Blondie is a band that has always occupied its own niche. From their earliest days at CBGB on Manhattan’s Bowery, they were equal parts pop and punk. They were champions of the gritty downtown ethos more for their sardonic take on “entertainment” than for the channeled outrage their punk peers offered as riposte to rock’s previously boring ’70s. They were a curiously shiny showbiz phenomenon on the early club scene, something apart from the fun nihilism of The Ramones or the artsy angst of the Talking Heads.
For those who haven’t closely tracked the band’s progress (and occasional backslides) through several feud-ridden personnel changes, it may have been surprising to find Blondie 2017 is more of a hard-charging guitar band than the ripped-T-shirt artistes they began as.
That puts them right on the money for a summer tour focused on rock’s mid-size `shed’s alongside Garbage, who similarly rely on an edgily charismatic front person in Shirley Manson, but like the newer Blondie can also send the two-guitar jams pealing forth. By contrast to most of the dates on the two bands’ Rage & Rapture tour, instead of former X stalwarts John Doe and Exene Cervenka the Manson-Harry mutual admiration society expanded this night to include a half-hour opening set from Sky Ferreira. She played six of her own power ballads of tangled romance with verve and commitment but perhaps scored best with a cover of Aimee Mann’s 1985 hit with ‘Til Tuesday “Voices Carry.”
It took a moment to adjust from the opener’s garage-rock ethos to the rather grander staging of Garbage in their 50-minute, 14-song set, with Manson sashaying assuredly about the sprawling stage in a spangled cape-like number that often parted strategically to reveal fishnet stockings. Her optic-crimson/orange hair, contrasting green eye makeup and knowing grins seemed to intentionally recall Ziggy-era Bowie. “If you love Garbage you know that we love to go dark,” Manson shared, and the late-set pairing of their hits “Stupid Girl” with “Only Happy When It Rains” clearly satisfied a full house.
Opening with “One Way or Another,” with the rather affluent crowd a couple goblets of chardonnay into their evening, resulted in immediate widespread dancing, which carried through “Hanging on the Telephone.” Harry, who did those two songs wearing an elaborate bee mask (the tour is themed to their album Pollinator), also wore a long-tailed robe with block letters instructing “STOP FUCKING THE PLANET” and species-checked “our beautiful friends the bees.” She doffed mask and robe to emerge in shades and her own sparkly top, and moved with energy, charm and sporadic zest through a 13-song, 70-minute set. Harry seemed to proffer accessibility rather than the sometimes-sullen Garbo vibe of earlier days; she did jape about whether we’d want to “get in a phone booth with me,” adding “if you can find one.”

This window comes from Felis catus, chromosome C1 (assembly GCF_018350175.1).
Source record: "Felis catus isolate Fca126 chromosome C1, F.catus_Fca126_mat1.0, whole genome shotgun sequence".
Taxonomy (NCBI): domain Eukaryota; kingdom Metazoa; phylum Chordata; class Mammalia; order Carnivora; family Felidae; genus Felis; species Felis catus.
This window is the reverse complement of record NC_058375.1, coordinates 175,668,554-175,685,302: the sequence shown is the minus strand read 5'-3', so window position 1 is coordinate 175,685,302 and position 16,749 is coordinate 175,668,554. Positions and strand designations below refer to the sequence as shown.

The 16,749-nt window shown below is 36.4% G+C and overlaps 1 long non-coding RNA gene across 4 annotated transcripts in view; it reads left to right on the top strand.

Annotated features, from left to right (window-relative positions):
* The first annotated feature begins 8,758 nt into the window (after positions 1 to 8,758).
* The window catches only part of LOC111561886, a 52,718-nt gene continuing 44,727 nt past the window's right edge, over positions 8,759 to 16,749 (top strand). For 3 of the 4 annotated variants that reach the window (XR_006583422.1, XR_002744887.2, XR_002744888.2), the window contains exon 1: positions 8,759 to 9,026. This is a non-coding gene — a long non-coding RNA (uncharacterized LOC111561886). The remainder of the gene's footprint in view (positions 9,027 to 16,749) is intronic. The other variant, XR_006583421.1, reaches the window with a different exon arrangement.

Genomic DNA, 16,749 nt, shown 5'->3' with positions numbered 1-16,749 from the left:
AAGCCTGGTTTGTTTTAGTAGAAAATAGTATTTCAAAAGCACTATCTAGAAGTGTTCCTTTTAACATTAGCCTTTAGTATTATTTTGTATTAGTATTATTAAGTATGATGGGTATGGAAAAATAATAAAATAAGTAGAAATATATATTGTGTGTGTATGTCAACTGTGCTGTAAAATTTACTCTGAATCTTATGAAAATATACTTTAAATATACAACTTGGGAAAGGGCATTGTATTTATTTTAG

True enough — it’s been almost four decades since the classic 1978 album Parallel Lines, and when Rolling Stone wrote about her “utter aplomb” on the previous year’s debut album, it found her “possessor of a bombshell zombie’s voice that can dreamily seductive and woodenly Mansonite within the same song.” (To be sure the reference was to Charlie Manson and not budding Blondie fan Shirley, then age 11.)
One of two newer official Blondies is keyboardist (and songwriting contributor) Matt Katz-Bohen, who at points (as on another hit, “Call Me”) moved stage front to strap on a keytar and trigger some astringent instrumental breaks as he wore a T-shirt stating, “The Future Is Female.”
With bright, quivering beads winking relentlessly from the backdrop and washes of light splashing about, the stage at moments almost recalled a scene from the little-loved HBO series Vinyl, but when guitarist/founder/amiable Harry ex Chris Stein undertook fleet-finger-picking runs (as on the new “Fun”) you could see how well he enjoys trading licks with another new member guitarist Tommy Kessler — most notably on a fierce, anthemic reading of “Atomic” that determinedly sped up towards the end as Kessler, wearing jeans, sleeveless shirt and attitude like some rockabilly scruff, owned the stage he circumnavigated, shredding all the while. On that song and during moments where he simply hoisted up on his stool and pounded out martial intros and drum breaks, Clem Burke (he of the pleasingly cocky grin in his Beatles T-shirt) demonstrated once again that he’s one of the great power drummers in the game.
Harry, Manson and, less explicitly but just as compellingly, Ferreira steadily made a case that the future may indeed be female. Probably no amount of mansplaining could parse where the performances of these three overlap with the feminism that’s seemingly energized by the goings-on in Washington, but all three epitomized a kind of sass and surety that indeed found a way to blend rage and rapture in a congenial package. “We have waited 22 years to come here,” noted Manson, adding that they were most pleased to be “breaking our hymen” with “our heroes.”
It was that kind of night — easy bonhomie, a feathery (and often bud-laced) breeze cooling all after a hot spell and a sense of fandom repaid. Though Harry, who seemed to have brief moments of distraction earlier, came out for an encore seeming peeved at “a little discrepancy” because the venue had set a time limit, she brought passion to the elegiac “Union City Blues” and following the pummeling Burke into “Dreaming.” She properly delivered that archetypal Blondie song as a paean it is to the early days finding a path to love and stardom with Stein. When a band has a storytelling, inspirational closer like “Dreaming,” the entire, long-lived enterprise is elevated — and that was certainly the case at the Bowl on Sunday.